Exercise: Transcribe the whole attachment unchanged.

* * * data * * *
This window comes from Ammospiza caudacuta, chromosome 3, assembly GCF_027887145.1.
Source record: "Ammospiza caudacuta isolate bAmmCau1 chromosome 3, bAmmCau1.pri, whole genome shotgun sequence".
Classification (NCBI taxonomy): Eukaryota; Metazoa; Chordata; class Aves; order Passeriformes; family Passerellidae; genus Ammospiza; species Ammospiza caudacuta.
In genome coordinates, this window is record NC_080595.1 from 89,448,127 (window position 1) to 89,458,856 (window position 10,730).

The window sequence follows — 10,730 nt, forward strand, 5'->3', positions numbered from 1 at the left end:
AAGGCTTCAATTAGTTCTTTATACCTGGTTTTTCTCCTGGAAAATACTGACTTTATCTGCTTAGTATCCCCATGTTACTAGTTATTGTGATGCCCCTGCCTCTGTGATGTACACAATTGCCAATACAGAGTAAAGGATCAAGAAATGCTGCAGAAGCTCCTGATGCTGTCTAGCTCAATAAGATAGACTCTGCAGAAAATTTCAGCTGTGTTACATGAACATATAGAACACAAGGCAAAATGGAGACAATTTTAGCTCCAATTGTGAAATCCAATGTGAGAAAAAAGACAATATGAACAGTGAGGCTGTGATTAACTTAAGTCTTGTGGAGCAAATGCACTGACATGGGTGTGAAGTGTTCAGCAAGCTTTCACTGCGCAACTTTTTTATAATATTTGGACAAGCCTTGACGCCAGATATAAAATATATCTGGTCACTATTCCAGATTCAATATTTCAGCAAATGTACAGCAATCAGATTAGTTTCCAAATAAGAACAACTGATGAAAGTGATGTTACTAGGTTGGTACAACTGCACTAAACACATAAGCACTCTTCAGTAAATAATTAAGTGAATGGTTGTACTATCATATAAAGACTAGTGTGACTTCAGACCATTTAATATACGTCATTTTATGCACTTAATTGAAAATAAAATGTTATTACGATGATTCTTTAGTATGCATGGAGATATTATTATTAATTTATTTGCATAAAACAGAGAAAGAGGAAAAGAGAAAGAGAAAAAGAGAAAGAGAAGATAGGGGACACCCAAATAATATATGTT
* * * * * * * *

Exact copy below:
This window comes from Ammospiza caudacuta, chromosome 3, assembly GCF_027887145.1.
Source record: "Ammospiza caudacuta isolate bAmmCau1 chromosome 3, bAmmCau1.pri, whole genome shotgun sequence".
Classification (NCBI taxonomy): Eukaryota; Metazoa; Chordata; class Aves; order Passeriformes; family Passerellidae; genus Ammospiza; species Ammospiza caudacuta.
In genome coordinates, this window is record NC_080595.1 from 89,448,127 (window position 1) to 89,458,856 (window position 10,730).

The window sequence follows — 10,730 nt, forward strand, 5'->3', positions numbered from 1 at the left end:
AAGGCTTCAATTAGTTCTTTATACCTGGTTTTTCTCCTGGAAAATACTGACTTTATCTGCTTAGTATCCCCATGTTACTAGTTATTGTGATGCCCCTGCCTCTGTGATGTACACAATTGCCAATACAGAGTAAAGGATCAAGAAATGCTGCAGAAGCTCCTGATGCTGTCTAGCTCAATAAGATAGACTCTGCAGAAAATTTCAGCTGTGTTACATGAACATATAGAACACAAGGCAAAATGGAGACAATTTTAGCTCCAATTGTGAAATCCAATGTGAGAAAAAAGACAATATGAACAGTGAGGCTGTGATTAACTTAAGTCTTGTGGAGCAAATGCACTGACATGGGTGTGAAGTGTTCAGCAAGCTTTCACTGCGCAACTTTTTTATAATATTTGGACAAGCCTTGACGCCAGATATAAAATATATCTGGTCACTATTCCAGATTCAATATTTCAGCAAATGTACAGCAATCAGATTAGTTTCCAAATAAGAACAACTGATGAAAGTGATGTTACTAGGTTGGTACAACTGCACTAAACACATAAGCACTCTTCAGTAAATAATTAAGTGAATGGTTGTACTATCATATAAAGACTAGTGTGACTTCAGACCATTTAATATACGTCATTTTATGCACTTAATTGAAAATAAAATGTTATTACGATGATTCTTTAGTATGCATGGAGATATTATTATTAATTTATTTGCATAAAACAGAGAAAGAGGAAAAGAGAAAGAGAAAAAGAGAAAGAGAAGATAGGGGACACCCAAATAATATATGTT